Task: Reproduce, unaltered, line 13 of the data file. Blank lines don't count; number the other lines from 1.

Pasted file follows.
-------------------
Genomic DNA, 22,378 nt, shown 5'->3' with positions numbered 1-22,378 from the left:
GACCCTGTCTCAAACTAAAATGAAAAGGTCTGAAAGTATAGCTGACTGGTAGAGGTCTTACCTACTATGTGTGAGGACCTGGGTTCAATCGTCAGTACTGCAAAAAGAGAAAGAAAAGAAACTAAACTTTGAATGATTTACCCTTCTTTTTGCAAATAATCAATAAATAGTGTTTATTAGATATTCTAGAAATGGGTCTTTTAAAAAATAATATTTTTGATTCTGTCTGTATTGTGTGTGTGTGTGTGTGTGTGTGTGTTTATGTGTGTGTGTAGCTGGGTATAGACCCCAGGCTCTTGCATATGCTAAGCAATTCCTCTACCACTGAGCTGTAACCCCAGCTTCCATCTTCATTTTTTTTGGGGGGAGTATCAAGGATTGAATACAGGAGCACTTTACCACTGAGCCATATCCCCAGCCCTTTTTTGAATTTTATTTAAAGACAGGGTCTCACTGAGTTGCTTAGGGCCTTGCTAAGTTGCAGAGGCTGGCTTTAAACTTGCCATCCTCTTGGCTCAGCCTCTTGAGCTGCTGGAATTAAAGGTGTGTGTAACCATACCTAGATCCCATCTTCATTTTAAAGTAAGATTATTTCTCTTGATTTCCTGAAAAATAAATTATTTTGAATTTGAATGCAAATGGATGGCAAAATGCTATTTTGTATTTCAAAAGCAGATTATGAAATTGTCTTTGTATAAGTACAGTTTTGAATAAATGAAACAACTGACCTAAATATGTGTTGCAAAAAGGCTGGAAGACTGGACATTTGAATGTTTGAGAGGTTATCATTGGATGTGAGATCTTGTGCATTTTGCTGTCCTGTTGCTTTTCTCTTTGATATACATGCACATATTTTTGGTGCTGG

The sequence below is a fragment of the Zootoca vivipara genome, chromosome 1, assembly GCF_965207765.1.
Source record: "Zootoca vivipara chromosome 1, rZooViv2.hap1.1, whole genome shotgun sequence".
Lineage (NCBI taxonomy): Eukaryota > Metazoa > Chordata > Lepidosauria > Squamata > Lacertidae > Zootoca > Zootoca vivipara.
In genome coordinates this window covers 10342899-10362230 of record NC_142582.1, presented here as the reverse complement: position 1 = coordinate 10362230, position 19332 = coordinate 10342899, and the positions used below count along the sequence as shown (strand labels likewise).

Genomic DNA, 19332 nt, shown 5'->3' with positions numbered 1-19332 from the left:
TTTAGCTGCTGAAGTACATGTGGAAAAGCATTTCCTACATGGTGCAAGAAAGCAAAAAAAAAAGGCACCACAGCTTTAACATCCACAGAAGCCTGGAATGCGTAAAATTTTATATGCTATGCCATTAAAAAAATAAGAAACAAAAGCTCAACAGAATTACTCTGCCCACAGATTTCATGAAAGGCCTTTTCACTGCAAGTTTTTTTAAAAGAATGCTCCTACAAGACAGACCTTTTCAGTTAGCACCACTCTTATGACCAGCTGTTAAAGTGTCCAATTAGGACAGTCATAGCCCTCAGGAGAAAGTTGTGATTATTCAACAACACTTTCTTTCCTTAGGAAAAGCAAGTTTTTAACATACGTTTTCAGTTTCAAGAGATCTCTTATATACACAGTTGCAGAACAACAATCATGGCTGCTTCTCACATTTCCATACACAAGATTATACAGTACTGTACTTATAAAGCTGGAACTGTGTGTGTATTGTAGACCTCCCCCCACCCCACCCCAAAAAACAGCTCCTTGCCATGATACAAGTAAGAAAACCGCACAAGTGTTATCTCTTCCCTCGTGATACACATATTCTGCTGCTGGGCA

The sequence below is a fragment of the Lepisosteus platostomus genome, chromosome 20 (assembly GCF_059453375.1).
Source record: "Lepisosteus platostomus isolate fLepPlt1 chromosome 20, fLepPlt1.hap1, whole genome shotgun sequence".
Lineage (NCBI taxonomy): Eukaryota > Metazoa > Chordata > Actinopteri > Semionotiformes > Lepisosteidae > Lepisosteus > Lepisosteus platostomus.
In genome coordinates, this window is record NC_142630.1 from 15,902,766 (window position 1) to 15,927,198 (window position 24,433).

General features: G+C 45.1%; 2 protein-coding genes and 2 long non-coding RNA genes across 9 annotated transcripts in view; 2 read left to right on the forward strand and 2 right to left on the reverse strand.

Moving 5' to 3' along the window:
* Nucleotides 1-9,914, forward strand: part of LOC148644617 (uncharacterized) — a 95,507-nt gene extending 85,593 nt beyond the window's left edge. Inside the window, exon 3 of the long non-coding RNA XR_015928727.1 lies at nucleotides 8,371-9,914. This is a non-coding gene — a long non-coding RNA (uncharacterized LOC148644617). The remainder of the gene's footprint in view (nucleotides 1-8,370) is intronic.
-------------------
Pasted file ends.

General features: G+C 45.1%; 2 protein-coding genes and 2 long non-coding RNA genes across 9 annotated transcripts in view; 2 read left to right on the forward strand and 2 right to left on the reverse strand.